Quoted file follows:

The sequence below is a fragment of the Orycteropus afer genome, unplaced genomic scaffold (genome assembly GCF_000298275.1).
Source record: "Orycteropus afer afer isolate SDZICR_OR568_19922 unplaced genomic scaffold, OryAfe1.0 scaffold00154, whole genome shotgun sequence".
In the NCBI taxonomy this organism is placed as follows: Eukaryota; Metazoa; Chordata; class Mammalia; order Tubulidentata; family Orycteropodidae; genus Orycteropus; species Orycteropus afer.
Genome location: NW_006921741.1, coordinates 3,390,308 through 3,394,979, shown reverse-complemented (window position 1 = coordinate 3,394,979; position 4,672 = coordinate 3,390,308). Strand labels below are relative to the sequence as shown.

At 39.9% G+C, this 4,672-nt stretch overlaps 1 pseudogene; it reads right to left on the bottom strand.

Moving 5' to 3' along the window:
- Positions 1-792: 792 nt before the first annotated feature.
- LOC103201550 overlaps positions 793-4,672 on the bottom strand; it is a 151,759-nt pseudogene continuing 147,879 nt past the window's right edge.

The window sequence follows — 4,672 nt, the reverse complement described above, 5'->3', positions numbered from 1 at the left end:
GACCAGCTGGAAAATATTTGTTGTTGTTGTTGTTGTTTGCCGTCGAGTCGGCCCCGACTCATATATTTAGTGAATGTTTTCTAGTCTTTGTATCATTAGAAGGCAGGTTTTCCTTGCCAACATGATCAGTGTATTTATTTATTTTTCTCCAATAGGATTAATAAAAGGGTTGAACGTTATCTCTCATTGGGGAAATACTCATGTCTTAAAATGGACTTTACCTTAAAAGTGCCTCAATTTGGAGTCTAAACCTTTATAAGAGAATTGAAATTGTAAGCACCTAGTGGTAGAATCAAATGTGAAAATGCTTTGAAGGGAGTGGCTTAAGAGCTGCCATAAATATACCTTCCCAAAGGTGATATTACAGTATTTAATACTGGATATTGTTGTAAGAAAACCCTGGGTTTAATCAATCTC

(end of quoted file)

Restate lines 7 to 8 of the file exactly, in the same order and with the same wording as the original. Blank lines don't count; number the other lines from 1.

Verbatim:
- Positions 1-792: 792 nt before the first annotated feature.
- LOC103201550 overlaps positions 793-4,672 on the bottom strand; it is a 151,759-nt pseudogene continuing 147,879 nt past the window's right edge.